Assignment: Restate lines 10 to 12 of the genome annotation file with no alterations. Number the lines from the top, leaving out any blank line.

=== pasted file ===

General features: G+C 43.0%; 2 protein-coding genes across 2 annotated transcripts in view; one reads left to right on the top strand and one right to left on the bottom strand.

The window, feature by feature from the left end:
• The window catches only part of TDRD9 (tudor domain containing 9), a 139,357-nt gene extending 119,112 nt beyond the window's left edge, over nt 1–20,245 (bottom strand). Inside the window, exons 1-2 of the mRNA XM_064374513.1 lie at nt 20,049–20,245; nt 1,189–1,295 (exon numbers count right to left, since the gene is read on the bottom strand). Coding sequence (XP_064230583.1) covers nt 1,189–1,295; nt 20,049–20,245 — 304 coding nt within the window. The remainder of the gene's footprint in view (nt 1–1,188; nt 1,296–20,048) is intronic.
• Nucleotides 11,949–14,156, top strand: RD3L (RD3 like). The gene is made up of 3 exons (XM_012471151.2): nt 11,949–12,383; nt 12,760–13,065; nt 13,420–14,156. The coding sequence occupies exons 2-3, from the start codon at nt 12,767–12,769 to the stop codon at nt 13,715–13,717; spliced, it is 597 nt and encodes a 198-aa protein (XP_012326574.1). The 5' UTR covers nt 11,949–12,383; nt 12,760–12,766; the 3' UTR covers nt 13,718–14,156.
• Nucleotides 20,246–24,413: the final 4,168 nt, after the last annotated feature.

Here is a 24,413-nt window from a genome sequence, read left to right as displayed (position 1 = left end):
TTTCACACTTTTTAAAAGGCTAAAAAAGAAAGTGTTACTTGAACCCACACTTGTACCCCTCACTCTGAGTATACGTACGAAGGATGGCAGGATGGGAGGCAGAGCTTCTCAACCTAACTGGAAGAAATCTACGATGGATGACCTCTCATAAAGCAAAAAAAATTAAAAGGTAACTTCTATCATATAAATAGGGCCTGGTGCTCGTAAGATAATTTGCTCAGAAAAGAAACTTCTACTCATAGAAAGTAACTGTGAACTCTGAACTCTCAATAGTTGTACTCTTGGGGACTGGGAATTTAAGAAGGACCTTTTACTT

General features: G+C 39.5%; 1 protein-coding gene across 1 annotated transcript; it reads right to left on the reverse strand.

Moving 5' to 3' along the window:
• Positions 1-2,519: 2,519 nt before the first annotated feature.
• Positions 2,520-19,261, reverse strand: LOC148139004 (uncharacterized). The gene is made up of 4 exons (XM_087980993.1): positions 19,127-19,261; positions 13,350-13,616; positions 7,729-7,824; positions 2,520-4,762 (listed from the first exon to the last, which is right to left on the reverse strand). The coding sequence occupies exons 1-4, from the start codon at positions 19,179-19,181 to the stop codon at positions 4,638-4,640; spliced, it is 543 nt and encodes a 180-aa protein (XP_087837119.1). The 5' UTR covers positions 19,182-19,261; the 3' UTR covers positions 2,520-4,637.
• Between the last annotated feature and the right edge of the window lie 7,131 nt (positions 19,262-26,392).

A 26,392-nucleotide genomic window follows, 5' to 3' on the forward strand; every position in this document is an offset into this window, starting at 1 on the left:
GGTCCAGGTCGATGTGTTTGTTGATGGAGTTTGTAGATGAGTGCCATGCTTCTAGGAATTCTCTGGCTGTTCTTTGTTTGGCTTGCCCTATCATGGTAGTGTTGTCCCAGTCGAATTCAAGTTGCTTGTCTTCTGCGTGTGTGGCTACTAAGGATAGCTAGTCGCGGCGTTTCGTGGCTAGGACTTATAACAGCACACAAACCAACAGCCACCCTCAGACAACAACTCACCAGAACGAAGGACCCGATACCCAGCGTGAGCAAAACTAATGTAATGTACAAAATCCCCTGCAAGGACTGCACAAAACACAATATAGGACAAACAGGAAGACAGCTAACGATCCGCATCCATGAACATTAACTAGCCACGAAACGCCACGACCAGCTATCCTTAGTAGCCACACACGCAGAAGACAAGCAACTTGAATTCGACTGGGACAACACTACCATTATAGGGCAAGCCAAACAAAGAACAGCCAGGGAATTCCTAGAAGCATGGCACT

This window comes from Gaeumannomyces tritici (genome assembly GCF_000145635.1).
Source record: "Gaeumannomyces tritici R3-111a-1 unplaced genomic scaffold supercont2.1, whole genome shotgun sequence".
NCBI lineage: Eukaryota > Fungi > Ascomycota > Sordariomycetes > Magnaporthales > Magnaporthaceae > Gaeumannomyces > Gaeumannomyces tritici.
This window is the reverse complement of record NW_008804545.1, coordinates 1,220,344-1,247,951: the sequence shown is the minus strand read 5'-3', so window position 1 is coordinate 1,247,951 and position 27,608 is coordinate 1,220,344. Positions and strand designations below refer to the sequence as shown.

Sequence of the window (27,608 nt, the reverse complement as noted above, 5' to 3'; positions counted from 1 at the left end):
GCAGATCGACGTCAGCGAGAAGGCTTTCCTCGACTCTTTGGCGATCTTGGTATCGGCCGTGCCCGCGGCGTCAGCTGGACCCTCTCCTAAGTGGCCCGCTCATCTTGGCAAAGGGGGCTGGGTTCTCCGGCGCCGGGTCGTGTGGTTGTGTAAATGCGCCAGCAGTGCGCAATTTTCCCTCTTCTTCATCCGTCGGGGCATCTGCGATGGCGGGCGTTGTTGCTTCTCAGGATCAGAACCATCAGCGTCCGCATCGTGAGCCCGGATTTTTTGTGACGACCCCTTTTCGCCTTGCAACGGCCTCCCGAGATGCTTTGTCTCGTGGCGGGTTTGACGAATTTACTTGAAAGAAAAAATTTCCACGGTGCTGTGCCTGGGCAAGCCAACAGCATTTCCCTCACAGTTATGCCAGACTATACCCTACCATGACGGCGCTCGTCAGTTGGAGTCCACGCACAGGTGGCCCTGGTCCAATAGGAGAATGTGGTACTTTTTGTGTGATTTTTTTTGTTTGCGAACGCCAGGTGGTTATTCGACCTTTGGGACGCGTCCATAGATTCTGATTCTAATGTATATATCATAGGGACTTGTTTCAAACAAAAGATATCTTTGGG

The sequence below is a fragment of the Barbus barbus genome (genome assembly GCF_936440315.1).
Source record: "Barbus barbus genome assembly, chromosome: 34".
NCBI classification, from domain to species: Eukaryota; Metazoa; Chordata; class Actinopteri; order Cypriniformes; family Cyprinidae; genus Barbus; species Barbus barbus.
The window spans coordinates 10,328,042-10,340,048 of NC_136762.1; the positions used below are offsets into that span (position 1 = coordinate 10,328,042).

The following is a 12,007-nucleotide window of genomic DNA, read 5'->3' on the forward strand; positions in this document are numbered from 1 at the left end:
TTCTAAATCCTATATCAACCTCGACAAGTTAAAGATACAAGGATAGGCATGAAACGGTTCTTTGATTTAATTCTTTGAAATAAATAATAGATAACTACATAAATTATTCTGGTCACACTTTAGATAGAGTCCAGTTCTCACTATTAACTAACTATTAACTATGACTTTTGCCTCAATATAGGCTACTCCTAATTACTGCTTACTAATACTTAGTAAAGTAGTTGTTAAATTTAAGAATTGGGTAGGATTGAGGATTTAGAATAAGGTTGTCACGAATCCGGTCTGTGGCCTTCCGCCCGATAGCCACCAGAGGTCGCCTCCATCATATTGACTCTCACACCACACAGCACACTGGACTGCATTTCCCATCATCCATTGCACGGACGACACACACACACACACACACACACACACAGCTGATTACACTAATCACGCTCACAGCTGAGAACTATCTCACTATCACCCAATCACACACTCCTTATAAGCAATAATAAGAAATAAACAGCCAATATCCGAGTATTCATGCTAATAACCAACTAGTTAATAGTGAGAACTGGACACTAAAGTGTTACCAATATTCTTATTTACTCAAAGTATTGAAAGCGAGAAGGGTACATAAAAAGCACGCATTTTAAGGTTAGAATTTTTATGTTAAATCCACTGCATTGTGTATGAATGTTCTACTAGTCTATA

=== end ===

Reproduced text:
• Positions 1-2,519: 2,519 nt before the first annotated feature.
• Positions 2,520-19,261, reverse strand: LOC148139004 (uncharacterized). The gene is made up of 4 exons (XM_087980993.1): positions 19,127-19,261; positions 13,350-13,616; positions 7,729-7,824; positions 2,520-4,762 (listed from the first exon to the last, which is right to left on the reverse strand). The coding sequence occupies exons 1-4, from the start codon at positions 19,179-19,181 to the stop codon at positions 4,638-4,640; spliced, it is 543 nt and encodes a 180-aa protein (XP_087837119.1). The 5' UTR covers positions 19,182-19,261; the 3' UTR covers positions 2,520-4,637.
• Between the last annotated feature and the right edge of the window lie 7,131 nt (positions 19,262-26,392).